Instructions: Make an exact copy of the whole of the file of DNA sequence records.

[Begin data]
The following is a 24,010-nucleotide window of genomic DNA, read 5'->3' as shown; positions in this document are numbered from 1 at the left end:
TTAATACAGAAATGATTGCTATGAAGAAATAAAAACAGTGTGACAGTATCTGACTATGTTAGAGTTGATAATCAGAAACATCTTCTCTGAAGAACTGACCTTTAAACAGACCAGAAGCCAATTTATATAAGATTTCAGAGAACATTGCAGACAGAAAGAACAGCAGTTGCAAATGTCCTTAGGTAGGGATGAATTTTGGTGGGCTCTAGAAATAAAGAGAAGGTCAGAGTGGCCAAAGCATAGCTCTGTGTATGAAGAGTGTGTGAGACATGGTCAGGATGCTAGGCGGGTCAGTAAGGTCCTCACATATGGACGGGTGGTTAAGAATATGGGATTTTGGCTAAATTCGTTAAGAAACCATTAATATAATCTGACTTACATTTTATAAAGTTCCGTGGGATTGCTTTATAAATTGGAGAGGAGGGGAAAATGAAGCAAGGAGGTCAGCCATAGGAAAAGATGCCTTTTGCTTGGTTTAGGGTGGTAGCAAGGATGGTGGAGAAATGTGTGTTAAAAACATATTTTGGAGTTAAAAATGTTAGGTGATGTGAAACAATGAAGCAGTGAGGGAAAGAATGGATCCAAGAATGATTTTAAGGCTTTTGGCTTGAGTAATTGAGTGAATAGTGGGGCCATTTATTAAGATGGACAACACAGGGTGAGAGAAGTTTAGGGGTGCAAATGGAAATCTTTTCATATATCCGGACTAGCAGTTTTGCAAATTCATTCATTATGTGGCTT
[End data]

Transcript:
The following is a 24,010-nucleotide window of genomic DNA, read 5'->3' as shown; positions in this document are numbered from 1 at the left end:
TTAATACAGAAATGATTGCTATGAAGAAATAAAAACAGTGTGACAGTATCTGACTATGTTAGAGTTGATAATCAGAAACATCTTCTCTGAAGAACTGACCTTTAAACAGACCAGAAGCCAATTTATATAAGATTTCAGAGAACATTGCAGACAGAAAGAACAGCAGTTGCAAATGTCCTTAGGTAGGGATGAATTTTGGTGGGCTCTAGAAATAAAGAGAAGGTCAGAGTGGCCAAAGCATAGCTCTGTGTATGAAGAGTGTGTGAGACATGGTCAGGATGCTAGGCGGGTCAGTAAGGTCCTCACATATGGACGGGTGGTTAAGAATATGGGATTTTGGCTAAATTCGTTAAGAAACCATTAATATAATCTGACTTACATTTTATAAAGTTCCGTGGGATTGCTTTATAAATTGGAGAGGAGGGGAAAATGAAGCAAGGAGGTCAGCCATAGGAAAAGATGCCTTTTGCTTGGTTTAGGGTGGTAGCAAGGATGGTGGAGAAATGTGTGTTAAAAACATATTTTGGAGTTAAAAATGTTAGGTGATGTGAAACAATGAAGCAGTGAGGGAAAGAATGGATCCAAGAATGATTTTAAGGCTTTTGGCTTGAGTAATTGAGTGAATAGTGGGGCCATTTATTAAGATGGACAACACAGGGTGAGAGAAGTTTAGGGGTGCAAATGGAAATCTTTTCATATATCCGGACTAGCAGTTTTGCAAATTCATTCATTATGTGGCTT